Of the participants, 88.9% reported they had some knowledge about CAM compared with 11.1% who had never heard about CAM. A total of 94.74% of those with a doctorate degree and 92.53% of those with a bachelor's degree had significantly higher knowledge than those with a diploma, master′s, and a fellowship with a statistically significant difference (P = 0.004). Media including television., newspapers, and the radio represented 60.1% of the sources of knowledge on CAM followed by family members, relatives, and friends (29.08%) and then health educational organizations (14.71%). Other not so common sources (8.17%) included the internet and books [Table 2]. Participants with a doctorate degree had educational organizations as the source of their knowledge, which was significantly higher than participants with other degrees (P = 0.008). However, the pharmacist group had the highest score with knowledge derived from health educational organizations. Next were physicians, then allied health personnel, and finally technicians with a statistically significant difference (P = 0.036; Table 3).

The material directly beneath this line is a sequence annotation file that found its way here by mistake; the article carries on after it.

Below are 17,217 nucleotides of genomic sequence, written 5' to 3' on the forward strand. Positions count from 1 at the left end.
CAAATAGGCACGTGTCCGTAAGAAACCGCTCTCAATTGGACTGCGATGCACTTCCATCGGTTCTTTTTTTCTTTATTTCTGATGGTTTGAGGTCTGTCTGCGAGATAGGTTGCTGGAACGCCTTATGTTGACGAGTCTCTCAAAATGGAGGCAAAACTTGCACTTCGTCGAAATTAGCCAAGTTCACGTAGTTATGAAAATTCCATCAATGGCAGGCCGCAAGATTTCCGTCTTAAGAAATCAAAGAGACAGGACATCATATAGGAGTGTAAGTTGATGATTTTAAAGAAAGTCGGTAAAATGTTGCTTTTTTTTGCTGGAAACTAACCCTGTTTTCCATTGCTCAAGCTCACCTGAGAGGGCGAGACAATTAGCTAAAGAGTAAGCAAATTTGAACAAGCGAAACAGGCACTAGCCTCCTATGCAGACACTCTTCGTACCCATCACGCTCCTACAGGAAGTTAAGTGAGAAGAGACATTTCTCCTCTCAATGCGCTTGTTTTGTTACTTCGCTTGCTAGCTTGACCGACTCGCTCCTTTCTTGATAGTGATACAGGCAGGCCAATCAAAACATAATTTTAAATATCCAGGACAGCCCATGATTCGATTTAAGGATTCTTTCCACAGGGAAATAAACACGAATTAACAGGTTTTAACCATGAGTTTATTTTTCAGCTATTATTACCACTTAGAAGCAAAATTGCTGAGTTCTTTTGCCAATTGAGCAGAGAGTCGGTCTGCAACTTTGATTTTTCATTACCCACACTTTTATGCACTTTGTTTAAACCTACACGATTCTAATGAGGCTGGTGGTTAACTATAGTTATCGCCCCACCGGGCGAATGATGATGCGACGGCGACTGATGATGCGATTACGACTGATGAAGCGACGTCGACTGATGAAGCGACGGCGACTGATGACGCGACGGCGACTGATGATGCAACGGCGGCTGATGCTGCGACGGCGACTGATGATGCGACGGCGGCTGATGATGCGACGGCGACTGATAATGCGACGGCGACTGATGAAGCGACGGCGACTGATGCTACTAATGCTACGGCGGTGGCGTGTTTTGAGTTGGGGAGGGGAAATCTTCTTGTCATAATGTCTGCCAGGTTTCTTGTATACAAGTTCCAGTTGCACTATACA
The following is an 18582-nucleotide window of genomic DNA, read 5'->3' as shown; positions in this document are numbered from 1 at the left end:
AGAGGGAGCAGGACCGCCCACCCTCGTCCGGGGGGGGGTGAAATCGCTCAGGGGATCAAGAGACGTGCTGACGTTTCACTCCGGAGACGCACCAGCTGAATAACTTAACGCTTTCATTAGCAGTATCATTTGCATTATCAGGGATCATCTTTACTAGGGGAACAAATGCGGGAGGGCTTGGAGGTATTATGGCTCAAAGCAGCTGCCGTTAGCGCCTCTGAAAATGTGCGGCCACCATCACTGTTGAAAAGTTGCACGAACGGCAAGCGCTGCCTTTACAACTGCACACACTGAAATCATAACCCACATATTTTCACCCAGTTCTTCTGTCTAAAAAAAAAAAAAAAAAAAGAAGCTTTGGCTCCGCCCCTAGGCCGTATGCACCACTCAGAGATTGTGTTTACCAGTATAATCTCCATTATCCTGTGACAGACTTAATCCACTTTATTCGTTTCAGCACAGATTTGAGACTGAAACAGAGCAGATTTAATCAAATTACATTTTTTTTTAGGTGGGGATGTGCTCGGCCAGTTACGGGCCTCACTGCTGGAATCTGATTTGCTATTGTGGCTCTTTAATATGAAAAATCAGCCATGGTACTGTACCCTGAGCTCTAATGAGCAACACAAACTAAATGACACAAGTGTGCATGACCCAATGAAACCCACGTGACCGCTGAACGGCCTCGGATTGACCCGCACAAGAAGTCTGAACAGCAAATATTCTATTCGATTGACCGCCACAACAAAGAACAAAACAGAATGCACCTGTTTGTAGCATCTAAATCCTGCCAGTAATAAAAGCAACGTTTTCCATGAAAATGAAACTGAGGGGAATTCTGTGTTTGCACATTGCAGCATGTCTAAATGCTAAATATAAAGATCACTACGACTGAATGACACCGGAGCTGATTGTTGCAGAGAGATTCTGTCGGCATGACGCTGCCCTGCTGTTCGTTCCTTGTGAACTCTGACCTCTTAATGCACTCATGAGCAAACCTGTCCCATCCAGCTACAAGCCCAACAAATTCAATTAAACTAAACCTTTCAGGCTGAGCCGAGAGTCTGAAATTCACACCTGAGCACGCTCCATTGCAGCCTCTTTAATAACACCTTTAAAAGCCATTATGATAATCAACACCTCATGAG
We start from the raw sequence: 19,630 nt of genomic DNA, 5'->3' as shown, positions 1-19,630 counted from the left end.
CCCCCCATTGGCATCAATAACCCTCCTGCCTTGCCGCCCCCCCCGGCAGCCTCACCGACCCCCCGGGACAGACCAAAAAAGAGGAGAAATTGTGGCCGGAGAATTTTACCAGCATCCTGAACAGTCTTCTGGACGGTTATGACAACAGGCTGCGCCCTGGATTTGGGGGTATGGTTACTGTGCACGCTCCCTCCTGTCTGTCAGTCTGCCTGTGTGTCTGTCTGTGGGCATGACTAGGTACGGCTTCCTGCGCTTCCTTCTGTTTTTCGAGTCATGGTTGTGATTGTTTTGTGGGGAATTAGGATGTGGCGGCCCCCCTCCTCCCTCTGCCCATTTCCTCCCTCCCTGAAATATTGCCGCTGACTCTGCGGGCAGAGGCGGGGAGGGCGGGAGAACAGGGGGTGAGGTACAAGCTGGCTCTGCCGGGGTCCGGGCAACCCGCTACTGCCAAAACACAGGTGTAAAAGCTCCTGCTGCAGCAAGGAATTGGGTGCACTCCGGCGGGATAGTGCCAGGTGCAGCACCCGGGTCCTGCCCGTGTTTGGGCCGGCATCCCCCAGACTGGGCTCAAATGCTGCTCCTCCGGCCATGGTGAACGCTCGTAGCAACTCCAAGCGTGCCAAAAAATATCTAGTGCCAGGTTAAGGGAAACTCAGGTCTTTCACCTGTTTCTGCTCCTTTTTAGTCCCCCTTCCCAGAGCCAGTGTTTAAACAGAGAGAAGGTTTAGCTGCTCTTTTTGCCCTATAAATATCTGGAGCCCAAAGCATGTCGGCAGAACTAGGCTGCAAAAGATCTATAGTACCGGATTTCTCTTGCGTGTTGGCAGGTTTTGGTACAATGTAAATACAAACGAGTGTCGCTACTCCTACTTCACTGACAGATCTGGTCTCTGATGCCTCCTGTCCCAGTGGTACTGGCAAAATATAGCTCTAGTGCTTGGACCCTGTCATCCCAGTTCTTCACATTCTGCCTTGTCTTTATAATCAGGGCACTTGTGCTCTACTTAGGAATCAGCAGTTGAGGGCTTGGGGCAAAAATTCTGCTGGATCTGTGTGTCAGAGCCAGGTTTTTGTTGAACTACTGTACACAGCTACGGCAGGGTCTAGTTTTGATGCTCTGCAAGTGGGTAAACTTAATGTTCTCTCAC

The most important and commonly used CAM practices in the Kingdom from participants’ perspective were related to prophetic medicine, including prayer, honey and bee products, medical herbs, Hijama, nutrition and nutritional supplements, cauterization, and camel milk and urine (90.5%, 85%, 76.9%, 70.6%, 61.4%, 55.9%, and 52.5%, respectively) in addition to medical massage (61.8%) and acupuncture (55%; Figure 1). Of the physicians participating in the study, 115 (80%) had talked about CAM with their patients. Participants strongly agreed that there was a need for health education on the subject. There was a need for more research, more information, and internet sites for CAM. These practices have to be integrated into the health care services, and medical school curricula. Also, special centers should be set up to provide CAM [Figure 2].